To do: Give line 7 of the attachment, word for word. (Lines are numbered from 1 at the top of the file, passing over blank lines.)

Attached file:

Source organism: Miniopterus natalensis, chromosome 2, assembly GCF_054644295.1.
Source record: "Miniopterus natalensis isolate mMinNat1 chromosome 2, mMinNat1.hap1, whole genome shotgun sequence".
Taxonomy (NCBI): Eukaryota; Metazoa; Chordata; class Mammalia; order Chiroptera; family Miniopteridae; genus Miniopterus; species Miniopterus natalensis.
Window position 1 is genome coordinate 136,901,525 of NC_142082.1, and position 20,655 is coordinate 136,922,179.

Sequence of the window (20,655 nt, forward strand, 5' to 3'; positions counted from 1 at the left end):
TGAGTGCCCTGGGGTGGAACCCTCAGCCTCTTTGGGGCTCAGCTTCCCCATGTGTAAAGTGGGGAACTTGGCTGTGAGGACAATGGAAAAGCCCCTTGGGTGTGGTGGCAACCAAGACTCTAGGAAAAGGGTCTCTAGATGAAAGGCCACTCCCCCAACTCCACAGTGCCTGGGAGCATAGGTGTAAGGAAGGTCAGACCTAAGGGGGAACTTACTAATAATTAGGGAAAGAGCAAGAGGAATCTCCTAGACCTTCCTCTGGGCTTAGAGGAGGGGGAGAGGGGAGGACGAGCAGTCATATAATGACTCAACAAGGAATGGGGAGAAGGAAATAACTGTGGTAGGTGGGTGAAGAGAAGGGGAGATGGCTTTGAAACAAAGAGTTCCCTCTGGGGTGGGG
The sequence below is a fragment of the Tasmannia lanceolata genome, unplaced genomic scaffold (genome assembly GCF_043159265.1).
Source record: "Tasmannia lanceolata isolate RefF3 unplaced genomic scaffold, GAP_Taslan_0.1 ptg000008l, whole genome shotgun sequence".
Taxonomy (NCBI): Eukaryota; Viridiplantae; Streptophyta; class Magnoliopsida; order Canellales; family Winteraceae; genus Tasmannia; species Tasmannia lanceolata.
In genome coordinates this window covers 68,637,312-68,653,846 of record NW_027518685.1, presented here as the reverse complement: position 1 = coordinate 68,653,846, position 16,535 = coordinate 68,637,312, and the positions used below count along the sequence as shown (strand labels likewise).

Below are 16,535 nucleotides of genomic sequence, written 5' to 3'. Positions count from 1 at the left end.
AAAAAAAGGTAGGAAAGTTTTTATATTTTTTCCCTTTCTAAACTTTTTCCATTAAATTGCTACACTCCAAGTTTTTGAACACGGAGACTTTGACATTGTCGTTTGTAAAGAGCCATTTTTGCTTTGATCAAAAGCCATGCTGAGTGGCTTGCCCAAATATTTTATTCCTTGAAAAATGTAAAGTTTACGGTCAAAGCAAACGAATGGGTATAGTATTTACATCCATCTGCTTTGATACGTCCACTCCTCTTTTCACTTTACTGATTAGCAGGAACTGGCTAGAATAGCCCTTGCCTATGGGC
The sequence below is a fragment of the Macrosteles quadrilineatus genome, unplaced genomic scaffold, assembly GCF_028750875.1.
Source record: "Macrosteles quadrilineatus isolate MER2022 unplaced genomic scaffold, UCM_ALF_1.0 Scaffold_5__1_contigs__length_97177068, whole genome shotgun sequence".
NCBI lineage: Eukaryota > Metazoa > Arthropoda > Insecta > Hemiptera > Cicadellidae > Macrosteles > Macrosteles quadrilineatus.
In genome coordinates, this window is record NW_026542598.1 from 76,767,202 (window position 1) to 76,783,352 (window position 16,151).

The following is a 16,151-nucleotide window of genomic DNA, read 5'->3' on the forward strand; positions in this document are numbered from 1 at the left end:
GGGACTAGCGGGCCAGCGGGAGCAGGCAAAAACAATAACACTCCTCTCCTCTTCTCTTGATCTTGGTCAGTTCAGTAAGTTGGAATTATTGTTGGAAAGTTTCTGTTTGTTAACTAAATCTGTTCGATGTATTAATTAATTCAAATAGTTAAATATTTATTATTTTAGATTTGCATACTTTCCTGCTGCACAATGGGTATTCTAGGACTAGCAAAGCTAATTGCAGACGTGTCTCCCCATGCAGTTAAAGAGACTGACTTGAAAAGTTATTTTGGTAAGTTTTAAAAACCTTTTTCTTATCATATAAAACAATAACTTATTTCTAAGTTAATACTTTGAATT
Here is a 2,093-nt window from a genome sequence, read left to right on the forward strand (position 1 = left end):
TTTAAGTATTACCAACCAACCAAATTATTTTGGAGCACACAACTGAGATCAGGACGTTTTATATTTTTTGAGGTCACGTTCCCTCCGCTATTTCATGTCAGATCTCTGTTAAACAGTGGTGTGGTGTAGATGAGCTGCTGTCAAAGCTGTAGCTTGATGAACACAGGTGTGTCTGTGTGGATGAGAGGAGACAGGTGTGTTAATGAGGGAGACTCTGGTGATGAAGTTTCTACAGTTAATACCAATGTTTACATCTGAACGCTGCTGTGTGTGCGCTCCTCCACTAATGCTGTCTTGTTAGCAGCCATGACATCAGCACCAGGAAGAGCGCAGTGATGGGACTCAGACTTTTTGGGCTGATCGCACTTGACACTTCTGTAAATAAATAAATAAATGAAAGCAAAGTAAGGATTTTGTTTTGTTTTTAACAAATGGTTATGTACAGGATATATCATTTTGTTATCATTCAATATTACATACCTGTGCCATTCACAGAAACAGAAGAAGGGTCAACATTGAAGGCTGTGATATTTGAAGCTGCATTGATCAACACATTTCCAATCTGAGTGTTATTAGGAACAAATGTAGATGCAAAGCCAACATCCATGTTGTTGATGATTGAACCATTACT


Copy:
The sequence below is a fragment of the Tasmannia lanceolata genome, unplaced genomic scaffold (genome assembly GCF_043159265.1).